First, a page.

On May 15, 2017, the United States Supreme Court issued its decision in Midland Funding, LLC v. Johnson, 581 U.S. ___ (2017) in which it held that filing an “obviously time-barred” proof of claim in a bankruptcy proceeding does not violate the Fair Debt Collection Practices Act (FDCPA).

The facts of Midland Funding are fairly straightforward. The respondent filed for personal bankruptcy under Chapter 13 of the Bankruptcy Code (Code). Midland, the petitioner, filed a proof of claim in the respondent’s bankruptcy on account of a credit card debt. The proof of claim, however, demonstrated that the debt was barred by the applicable Alabama statute of limitations. The respondent’s counsel objected to the claim, Midland did not respond, and the Bankruptcy Court disallowed the claim.

The respondent sued Midland, alleging that by filing its proof of claim, it committed an act that was “false,” “deceptive,” “misleading,” “unconscionable” or “unfair” within the meaning of the FDCPA. The respondent’s theory was that a “claim” means an enforceable claim, and that because Midland’s claim was time-barred, it was not enforceable, and the proof of claim was therefore false, deceptive, misleading, unconscionable or unfair. The District Court decided that the FDCPA did not apply, and dismissed the action. The Court of Appeals for the Eleventh Circuit disagreed and reversed the District Court. Midland then successfully petitioned for certiorari.

In reversing the Eleventh Circuit, the majority’s decision, authored by Justice Breyer and joined by Justices Kennedy, Thomas and Alito and Chief Justice Roberts, split its analysis into whether Midland’s claim was “false, deceptive, or misleading” versus “unfair” or “unconscionable.” The Court held that it was “reasonably clear that Midland’s proof of claim was not “false, deceptive, or misleading” for three reasons. First, whether one has a claim (right to payment) is “usually” a question of state law. And in Alabama, a creditor has a right to payment after the statute of limitations has expired. The Court stated that “many other states,” such as Ohio, Illinois, New York and New Jersey, follow the same rule, though some states (Mississippi and Wisconsin) do not.

Second, the Court examined the text of the Code, which states that an “unenforceable” “claim” will be disallowed, not that an unenforceable claim is not a “claim.” The Court held that the Code “makes clear that the unenforceable claim is nonetheless a ‘right to payment,’ [and] hence a ‘claim.’” Finally, determining whether a statement is misleading normally “requires consideration of the legal sophistication of its audience.” The audience in Chapter 13 bankruptcy cases includes a trustee, who is unlikely to be misled, because the trustee will understand that a proof of claim is a statement by the creditor that he or she has a right to payment subject to disallowance.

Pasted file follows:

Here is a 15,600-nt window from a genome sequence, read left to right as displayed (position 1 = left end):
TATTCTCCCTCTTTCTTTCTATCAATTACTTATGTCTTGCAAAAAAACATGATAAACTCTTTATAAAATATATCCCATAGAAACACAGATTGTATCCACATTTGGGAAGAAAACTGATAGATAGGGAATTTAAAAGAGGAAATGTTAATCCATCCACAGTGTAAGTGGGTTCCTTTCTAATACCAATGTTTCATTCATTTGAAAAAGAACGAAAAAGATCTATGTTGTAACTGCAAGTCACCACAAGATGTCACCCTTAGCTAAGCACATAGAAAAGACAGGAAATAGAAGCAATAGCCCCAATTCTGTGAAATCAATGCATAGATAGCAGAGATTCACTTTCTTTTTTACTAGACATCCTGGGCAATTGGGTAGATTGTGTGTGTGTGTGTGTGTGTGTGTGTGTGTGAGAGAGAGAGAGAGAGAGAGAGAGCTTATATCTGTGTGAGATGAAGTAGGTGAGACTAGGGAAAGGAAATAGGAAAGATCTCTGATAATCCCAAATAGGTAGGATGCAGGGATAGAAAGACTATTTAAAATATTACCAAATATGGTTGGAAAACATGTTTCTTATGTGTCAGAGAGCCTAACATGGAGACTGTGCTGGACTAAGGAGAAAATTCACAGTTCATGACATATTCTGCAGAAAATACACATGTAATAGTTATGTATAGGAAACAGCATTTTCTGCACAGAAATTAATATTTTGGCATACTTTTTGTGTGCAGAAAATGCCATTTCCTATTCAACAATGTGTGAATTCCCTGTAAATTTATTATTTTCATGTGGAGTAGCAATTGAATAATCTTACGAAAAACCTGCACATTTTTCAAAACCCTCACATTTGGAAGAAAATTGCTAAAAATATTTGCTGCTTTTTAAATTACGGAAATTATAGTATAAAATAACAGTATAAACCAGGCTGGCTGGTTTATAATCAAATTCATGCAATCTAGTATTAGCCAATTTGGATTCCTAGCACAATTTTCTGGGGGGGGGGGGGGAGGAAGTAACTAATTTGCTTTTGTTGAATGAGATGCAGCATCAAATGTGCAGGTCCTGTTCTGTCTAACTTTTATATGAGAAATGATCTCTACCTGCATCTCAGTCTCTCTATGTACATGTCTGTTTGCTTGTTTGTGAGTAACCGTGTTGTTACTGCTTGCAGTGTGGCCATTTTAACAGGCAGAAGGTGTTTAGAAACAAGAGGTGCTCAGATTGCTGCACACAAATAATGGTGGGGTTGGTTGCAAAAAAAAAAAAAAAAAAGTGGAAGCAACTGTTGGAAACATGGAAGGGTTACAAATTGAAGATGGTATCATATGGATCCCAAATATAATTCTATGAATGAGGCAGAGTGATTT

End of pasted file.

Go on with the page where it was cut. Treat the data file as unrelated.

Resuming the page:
The Court stated it was a closer question whether Midland’s claim was “unfair” or “unconscionable.” While courts have held that filing a time-barred claim in a civil suit can be “unfair,” the Court stated that the “context of a civil suit differs significantly” from a Chapter 13 bankruptcy proceeding, which has a trustee and procedural rules to guide the evaluation of claims. The Court also was not persuaded by respondent’s argument that there is no “legitimate reason” to allow such behavior, and the United States’ argument, via an amicus brief, that certifying a claim as warranted by existing law in a proof of claim is sanctionable, and thus “unfair.” The Court rejected these arguments because untimeliness is an affirmative defense under the Code, and because the Chapter 13 bankruptcy proceedings minimize any risk of paying barred claims. The Court even noted that filing stale claims can be beneficial, as the discharge of such a claim would eliminate the debt on a credit report. In sum, the Court determined the neither the FDCPA nor the Code provides “reason to believe that Congress intended an ordinary civil court applying the [FDCPA] to determine answers to these bankruptcy-related questions,” and that neither the Code nor its drafters intended to impose an affirmative obligation on a creditor to make a prefiling investigation of a potential time-bar defense.”

The dissent, authored by Justice Sotomayor and joined by Justices Ginsburg and Kagan, rejected the Court’s distinctions between civil and bankruptcy claims, stated that time-barred claims set a trap for the unwary, and would hold that filing a time-barred claim constitutes “unfair” and “unconscionable” conduct under the FDCPA. The dissent also dedicated a lot of time to discussing “debt-buyers” – entities that purchase debts from creditors and attempt to collect – and noted that a case pending before the Court, Henson v. Santander Consumer USA Inc., No. 16–349, asks whether a certain kind of debt-buyer is a “debt collector” under the FDCPA. Justice Gorsuch did not participate in the consideration or decision.